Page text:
Today we read the press release about the decision of the Court of Justice on the Case C-311/18 by which it has been invalided the Decision 2016/1250 on the adequacy of the protection provided by the EU-US Data Protection Shield.
That decision is complex, and it needs to be examined carefully, point by point.
Transfers of personal data to third countries or international organisations are a very crucial topic that has to be addressed soon by the European Commission both for a new adequacy decision and anyway for new standard contractual clauses.
Furthermore, the current standard contractual clauses should be revised because they are no longer suitable for our time. I had the opportunity to provide first comments the Case C-311/18 (Data Protection Commissioner v Facebook Ireland and Maximillian Schrems) since 2018 when I had my lectures on “transfers of personal data to third countries or international organisations” in a course for Data Protection Officer organised by the Consiglio Nazionale Forense (Italian National Bar Association).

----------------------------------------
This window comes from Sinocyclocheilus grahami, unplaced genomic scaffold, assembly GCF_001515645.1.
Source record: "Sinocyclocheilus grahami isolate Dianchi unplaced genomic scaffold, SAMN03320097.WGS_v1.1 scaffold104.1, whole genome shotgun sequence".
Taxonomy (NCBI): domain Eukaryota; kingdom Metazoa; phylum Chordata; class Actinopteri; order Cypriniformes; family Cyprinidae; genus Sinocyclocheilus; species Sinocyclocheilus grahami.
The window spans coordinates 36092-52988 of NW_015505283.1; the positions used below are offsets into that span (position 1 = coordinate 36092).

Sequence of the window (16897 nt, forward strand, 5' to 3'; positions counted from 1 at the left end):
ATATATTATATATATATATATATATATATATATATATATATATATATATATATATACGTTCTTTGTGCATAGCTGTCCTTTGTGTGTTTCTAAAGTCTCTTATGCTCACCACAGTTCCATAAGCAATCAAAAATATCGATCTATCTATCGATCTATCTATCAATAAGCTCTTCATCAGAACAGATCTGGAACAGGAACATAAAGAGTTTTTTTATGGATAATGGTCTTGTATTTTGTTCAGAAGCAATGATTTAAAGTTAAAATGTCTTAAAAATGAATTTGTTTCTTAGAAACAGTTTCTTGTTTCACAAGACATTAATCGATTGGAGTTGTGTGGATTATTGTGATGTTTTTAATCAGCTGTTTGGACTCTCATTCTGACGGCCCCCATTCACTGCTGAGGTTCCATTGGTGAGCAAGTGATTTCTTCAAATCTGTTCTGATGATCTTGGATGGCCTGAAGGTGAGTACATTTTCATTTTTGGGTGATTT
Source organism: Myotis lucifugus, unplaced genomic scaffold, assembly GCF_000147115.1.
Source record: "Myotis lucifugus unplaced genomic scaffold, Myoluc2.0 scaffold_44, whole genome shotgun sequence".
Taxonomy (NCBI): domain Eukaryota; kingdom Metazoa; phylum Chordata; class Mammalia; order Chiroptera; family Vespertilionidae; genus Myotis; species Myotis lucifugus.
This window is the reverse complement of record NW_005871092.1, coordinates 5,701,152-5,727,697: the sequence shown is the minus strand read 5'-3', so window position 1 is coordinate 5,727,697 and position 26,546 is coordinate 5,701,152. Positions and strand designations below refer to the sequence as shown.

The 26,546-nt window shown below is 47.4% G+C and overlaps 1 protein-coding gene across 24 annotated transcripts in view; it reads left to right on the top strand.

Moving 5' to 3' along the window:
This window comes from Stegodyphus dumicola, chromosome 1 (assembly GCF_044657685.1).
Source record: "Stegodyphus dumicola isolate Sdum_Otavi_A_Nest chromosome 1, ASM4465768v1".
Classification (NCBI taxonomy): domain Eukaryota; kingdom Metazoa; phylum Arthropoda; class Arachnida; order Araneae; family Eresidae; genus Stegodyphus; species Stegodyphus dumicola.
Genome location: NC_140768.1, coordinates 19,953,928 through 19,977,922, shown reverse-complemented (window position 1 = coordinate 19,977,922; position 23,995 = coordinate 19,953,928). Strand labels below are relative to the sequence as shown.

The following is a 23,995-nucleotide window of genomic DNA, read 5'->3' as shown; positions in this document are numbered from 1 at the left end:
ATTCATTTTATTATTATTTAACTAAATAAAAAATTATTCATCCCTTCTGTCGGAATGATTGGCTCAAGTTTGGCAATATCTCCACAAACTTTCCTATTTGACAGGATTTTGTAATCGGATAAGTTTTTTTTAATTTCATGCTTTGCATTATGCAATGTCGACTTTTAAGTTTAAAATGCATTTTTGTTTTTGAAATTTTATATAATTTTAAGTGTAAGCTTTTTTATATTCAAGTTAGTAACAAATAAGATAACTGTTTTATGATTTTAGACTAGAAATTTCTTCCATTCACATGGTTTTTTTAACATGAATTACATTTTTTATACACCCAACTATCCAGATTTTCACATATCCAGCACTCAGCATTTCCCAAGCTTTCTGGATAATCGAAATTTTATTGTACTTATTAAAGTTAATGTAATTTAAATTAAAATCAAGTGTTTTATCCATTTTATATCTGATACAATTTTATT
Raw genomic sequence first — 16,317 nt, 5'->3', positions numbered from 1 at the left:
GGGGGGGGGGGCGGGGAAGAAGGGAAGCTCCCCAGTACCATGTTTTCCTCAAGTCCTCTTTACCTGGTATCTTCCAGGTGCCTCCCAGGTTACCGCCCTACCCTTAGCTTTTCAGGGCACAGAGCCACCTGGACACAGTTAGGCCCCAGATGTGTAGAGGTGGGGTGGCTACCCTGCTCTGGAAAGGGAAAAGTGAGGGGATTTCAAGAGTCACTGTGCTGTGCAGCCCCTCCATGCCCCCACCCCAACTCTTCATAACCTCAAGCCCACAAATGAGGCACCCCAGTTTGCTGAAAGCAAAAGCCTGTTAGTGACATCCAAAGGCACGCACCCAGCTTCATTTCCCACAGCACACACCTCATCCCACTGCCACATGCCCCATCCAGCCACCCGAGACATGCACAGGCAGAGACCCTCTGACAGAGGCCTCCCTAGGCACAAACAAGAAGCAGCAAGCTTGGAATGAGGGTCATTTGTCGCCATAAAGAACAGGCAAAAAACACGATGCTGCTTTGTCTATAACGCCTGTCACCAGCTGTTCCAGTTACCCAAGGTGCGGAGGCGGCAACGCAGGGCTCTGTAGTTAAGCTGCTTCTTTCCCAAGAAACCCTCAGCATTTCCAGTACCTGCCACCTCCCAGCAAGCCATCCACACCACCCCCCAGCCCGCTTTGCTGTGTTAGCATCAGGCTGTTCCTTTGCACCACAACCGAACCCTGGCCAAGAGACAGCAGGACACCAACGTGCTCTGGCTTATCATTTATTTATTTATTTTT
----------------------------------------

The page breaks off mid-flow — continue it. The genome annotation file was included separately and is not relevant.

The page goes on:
I also had the same opportunity to propose my point of view again even on several other occasions (recently also in my last book which will be soon available in a new edition in Italian and English). Notably, the discussion was even more very interesting after having read the content of the reference for a preliminary ruling from the High Court and the Opinion of the Advocate General (request for a preliminary ruling from the High Court).
In those documents there several relevant points to deepen. People who participated in that course, probably, will remember my forecast about a possible decision by which the Court of Justice would have invalidated the Decision 2016/1250 on the adequacy of the protection provided by the EU-US Data Protection Shield and consequently the standard contractual clauses into force or the needing to revise them. Currently, the Court of Justice invalidates only the adequacy Decision 2016/1250 - Data Protection Shield, but we hope to read about new standard contractual clauses.
That’s happened. Hopefully, we wait for good news soon.